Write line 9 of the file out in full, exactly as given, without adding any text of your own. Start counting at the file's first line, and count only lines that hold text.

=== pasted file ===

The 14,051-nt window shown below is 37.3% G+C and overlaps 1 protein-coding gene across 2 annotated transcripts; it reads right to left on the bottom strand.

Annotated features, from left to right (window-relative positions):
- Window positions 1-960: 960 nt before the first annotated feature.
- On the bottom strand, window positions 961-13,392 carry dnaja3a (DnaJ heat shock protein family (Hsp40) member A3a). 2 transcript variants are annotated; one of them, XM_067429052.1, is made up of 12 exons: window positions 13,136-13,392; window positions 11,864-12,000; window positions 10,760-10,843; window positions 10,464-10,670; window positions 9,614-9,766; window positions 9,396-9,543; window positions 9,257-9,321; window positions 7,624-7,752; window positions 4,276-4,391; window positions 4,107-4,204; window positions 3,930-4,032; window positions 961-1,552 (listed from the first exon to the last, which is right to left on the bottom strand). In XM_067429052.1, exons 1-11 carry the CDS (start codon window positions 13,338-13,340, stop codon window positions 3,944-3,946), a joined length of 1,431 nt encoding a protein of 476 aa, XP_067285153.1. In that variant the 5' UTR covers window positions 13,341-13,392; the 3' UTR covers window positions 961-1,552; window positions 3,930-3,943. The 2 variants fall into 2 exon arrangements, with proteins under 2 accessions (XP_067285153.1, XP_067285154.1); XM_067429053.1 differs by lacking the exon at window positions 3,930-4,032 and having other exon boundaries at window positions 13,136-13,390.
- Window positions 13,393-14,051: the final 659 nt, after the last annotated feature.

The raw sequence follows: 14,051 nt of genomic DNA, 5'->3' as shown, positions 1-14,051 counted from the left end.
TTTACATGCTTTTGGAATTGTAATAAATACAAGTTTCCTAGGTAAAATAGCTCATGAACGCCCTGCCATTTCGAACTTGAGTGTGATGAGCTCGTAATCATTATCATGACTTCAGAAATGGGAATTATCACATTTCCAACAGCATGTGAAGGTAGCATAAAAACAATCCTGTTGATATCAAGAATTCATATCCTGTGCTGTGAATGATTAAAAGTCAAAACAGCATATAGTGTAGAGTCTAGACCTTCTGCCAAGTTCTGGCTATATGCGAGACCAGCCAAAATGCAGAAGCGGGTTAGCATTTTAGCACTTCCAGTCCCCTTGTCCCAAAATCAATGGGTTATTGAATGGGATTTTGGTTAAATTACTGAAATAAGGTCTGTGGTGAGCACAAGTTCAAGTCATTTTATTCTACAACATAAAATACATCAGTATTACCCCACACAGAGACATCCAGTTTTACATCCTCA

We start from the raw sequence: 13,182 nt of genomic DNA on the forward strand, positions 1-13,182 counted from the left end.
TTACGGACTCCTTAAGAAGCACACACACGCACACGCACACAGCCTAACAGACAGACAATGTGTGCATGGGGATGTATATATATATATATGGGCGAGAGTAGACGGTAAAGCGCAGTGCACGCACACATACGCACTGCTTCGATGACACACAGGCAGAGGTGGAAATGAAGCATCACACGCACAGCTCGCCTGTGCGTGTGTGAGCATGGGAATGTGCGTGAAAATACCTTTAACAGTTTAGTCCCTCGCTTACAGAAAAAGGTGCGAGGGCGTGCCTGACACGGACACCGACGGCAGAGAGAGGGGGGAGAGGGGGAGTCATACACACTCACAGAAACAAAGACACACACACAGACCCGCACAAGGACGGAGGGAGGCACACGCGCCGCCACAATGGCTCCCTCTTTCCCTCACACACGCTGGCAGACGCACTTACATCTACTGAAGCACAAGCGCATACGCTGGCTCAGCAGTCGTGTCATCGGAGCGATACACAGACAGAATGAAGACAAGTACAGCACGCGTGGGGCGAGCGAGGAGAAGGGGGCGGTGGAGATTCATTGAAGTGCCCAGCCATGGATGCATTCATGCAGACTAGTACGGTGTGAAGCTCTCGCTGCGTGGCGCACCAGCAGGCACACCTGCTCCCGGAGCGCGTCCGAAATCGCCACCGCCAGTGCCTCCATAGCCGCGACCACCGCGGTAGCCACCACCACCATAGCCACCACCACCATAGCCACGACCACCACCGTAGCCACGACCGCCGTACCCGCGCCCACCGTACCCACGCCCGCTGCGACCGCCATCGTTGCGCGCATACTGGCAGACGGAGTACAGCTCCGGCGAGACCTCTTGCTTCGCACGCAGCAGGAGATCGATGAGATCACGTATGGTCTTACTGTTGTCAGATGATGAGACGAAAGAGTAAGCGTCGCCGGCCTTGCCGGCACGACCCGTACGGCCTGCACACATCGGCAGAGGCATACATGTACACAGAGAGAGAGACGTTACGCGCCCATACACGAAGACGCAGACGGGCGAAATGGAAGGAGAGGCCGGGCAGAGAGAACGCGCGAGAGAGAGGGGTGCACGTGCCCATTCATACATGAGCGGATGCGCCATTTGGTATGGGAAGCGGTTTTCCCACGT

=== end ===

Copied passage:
TTACGGACTCCTTAAGAAGCACACACACGCACACGCACACAGCCTAACAGACAGACAATGTGTGCATGGGGATGTATATATATATATATGGGCGAGAGTAGACGGTAAAGCGCAGTGCACGCACACATACGCACTGCTTCGATGACACACAGGCAGAGGTGGAAATGAAGCATCACACGCACAGCTCGCCTGTGCGTGTGTGAGCATGGGAATGTGCGTGAAAATACCTTTAACAGTTTAGTCCCTCGCTTACAGAAAAAGGTGCGAGGGCGTGCCTGACACGGACACCGACGGCAGAGAGAGGGGGGAGAGGGGGAGTCATACACACTCACAGAAACAAAGACACACACACAGACCCGCACAAGGACGGAGGGAGGCACACGCGCCGCCACAATGGCTCCCTCTTTCCCTCACACACGCTGGCAGACGCACTTACATCTACTGAAGCACAAGCGCATACGCTGGCTCAGCAGTCGTGTCATCGGAGCGATACACAGACAGAATGAAGACAAGTACAGCACGCGTGGGGCGAGCGAGGAGAAGGGGGCGGTGGAGATTCATTGAAGTGCCCAGCCATGGATGCATTCATGCAGACTAGTACGGTGTGAAGCTCTCGCTGCGTGGCGCACCAGCAGGCACACCTGCTCCCGGAGCGCGTCCGAAATCGCCACCGCCAGTGCCTCCATAGCCGCGACCACCGCGGTAGCCACCACCACCATAGCCACCACCACCATAGCCACGACCACCACCGTAGCCACGACCGCCGTACCCGCGCCCACCGTACCCACGCCCGCTGCGACCGCCATCGTTGCGCGCATACTGGCAGACGGAGTACAGCTCCGGCGAGACCTCTTGCTTCGCACGCAGCAGGAGATCGATGAGATCACGTATGGTCTTACTGTTGTCAGATGATGAGACGAAAGAGTAAGCGTCGCCGGCCTTGCCGGCACGACCCGTACGGCCTGCACACATCGGCAGAGGCATACATGTACACAGAGAGAGAGACGTTACGCGCCCATACACGAAGACGCAGACGGGCGAAATGGAAGGAGAGGCCGGGCAGAGAGAACGCGCGAGAGAGAGGGGTGCACGTGCCCATTCATACATGAGCGGATGCGCCATTTGGTATGGGAAGCGGTTTTCCCACGT